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Archive 2014 · DualISO vs Exmor

  
 
whumber
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p.1 #1 · p.1 #1 · DualISO vs Exmor


Note: This was a two part article previously posted elsewhere that I've merged together, so I may have missed some things and there may be sections where the writing doesn't flow properly.

I've already posted this on another website but thought people here might be intersted as well. I've noticed there's a feeling that MagicLantern's DualISO for the 5D3 is nothing more than a gimmick and that it's too flawed to actual be useful.I've been using it for over a year now and while there were some major tradeoffs to using it in the beginning, the MagicLantern guys (i.e. mostly A1ex) have made enormous steps towards making it a genuinely useful tool for high dynamic range shooting on Canon DSLRs.

When the A7R was first released I bought one because I wanted to see what it was like shooting on the same sensor as the D800E, but after a couple days I returned it because I just could not get over the terrible ergonomics and poor battery life of the camera. I did do some very rough comparisons between DualISO and the A7R at the time so I had some sense then of how they compared. Anway, fast forward to a couple weeks ago; like always happen someone was complaining that their 5D3 didn't give enough dynamic range, so I recommended DualISO and then a bunch of people started claiming that you lose half your resolution, get horrible aliasing and artifacts, it was completely unsuitable for printing, and still didn't get rid of the pattern noise or bring the DR anywhere close to an Exmor sensor camera. I wanted to create some kind of controlled experiment to compare a DualISO 5D3 with an Exmor sensor, as I hadn't seen anything like that online, so I bought an A7 and EF adapter to perform the test.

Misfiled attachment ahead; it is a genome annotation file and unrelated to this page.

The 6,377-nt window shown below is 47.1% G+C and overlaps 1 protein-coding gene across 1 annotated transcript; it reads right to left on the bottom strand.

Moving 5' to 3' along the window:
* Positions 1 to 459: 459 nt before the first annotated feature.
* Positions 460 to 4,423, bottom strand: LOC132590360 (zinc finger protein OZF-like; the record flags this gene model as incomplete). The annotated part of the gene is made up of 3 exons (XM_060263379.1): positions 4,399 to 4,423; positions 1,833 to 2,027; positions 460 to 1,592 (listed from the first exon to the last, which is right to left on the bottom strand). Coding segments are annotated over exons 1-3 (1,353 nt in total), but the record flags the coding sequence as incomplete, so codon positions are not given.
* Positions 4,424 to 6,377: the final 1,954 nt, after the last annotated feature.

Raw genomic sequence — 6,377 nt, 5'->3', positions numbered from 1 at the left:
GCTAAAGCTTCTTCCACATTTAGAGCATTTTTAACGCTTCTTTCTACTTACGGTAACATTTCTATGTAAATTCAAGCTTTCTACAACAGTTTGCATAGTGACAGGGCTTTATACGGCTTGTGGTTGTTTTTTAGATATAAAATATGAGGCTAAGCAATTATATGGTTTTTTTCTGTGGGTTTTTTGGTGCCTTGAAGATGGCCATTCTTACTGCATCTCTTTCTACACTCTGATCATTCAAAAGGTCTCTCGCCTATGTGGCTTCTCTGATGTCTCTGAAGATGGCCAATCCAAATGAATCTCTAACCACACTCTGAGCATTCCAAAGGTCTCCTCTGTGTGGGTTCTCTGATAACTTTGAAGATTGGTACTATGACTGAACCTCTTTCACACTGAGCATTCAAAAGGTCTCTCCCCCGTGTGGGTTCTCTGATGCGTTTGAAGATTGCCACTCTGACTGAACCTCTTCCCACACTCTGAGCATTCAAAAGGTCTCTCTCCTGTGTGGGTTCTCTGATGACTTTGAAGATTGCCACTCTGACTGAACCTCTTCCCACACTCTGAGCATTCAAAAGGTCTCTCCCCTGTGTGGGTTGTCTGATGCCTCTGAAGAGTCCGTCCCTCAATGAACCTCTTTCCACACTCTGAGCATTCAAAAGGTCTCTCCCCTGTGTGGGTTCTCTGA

The first shot shows the two shots pictures with no post-processing exposure adjustments (Note: Please forgive the terrible picture, I was cleaning up my bike while I was doing this.) Exposure was set so that the sky was as exposed as possible without clipping and I turned off all the lights in my garage so that the interior was much darker. Focus is on the rectangular object in the lower left corner, which is a Risk box, and is ~5 stops underexposed. Both pictures were taken with a 70-200ii.

http://i.imgur.com/2AKkFhHh.jpg